pared for both undergraduate and alumni chapters, and will be used by Leadership Consultants as part of their chapter visits to assess needs and develop improvement objectives. Alumni chapter benchmarks were established by surveying the best DU alumni chapters, and can be used to guide developing alumni groups. The survey concluded that the best practices include "being there" to act as advisors, counselors, and as an overall guiding conscience. Successful alumni chapters also maintain frequent communication with their alumni, and generally collect modest dues to support mailings and undergraduate chapters. To help strengthen each alumni chapter, Province Alumni Coordinators (PAC Men) are being sought from around North America. The Coordinators act as catalysts and facilitators to help establish and improve alumni chapters which, in turn, help undergraduate chapters develop and grow. They initiate contact with alumni chapter presidents, complete a needs assessment of the group, and help develop mutually agreeable goals for improvement.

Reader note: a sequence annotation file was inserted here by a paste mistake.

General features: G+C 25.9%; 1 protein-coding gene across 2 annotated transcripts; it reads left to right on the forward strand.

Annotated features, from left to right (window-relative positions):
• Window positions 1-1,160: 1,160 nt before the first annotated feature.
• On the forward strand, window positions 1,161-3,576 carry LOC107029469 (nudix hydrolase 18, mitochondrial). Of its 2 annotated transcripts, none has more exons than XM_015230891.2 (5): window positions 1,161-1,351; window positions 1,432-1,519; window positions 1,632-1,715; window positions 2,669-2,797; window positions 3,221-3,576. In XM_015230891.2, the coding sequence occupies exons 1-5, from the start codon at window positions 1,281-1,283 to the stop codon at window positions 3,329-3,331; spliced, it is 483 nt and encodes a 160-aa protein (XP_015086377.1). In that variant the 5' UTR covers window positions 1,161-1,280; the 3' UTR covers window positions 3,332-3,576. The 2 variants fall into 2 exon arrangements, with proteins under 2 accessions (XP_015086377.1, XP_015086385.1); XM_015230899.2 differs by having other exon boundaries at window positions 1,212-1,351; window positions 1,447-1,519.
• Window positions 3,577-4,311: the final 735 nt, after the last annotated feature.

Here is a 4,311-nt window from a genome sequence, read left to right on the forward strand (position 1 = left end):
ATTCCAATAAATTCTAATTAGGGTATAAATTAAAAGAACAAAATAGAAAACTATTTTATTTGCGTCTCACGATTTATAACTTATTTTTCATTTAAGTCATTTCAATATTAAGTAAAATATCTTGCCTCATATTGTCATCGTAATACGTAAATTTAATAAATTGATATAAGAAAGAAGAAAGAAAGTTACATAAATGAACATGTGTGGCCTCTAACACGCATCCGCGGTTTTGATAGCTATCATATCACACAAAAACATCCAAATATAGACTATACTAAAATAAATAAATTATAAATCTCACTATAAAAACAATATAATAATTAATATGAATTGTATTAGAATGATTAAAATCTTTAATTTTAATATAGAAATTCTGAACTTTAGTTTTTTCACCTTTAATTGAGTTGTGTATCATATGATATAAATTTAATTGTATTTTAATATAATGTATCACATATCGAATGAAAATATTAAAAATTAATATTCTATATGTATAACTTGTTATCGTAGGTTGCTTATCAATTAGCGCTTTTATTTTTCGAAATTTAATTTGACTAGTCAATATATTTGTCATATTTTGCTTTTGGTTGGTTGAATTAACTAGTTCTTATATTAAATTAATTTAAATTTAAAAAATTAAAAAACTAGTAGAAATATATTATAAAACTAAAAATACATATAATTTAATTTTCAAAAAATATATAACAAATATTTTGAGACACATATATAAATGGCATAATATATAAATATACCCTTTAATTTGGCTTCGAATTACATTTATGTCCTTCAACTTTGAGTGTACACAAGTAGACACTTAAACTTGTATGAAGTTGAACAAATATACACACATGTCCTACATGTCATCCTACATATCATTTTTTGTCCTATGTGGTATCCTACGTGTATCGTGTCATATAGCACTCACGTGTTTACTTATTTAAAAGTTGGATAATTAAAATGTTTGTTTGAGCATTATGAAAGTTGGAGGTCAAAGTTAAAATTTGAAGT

As of November 30, 14 of the 26 Province Alumni Coordinator openings had been filled (see adjoining box). Please consider volunteering your time to serve as a PAC Man, or as a member on a nearby alumni chapter board. You will find the experience rewarding as you provide leadership, advice and counsel to help our undergraduate brothers grow and prosper. The responsibility and opportunity to advise our undergraduates, so essential to creating and maintaining excellent DU chapters, ought not to rest upon the shoulders of a few. No chapter has too much alumni participation, interest and support. To fill PAC Man positions, the most likely candidates are men whose children are grown, or are near to, or in retirement. Other desirable profiles are Brothers who are several years out of college, but who can give their alumni chapters first class attention. Regardless of your profile, serving as a PAC Man is tremendously rewarding, and allows one to reinvest in an organization that has given each of us so much.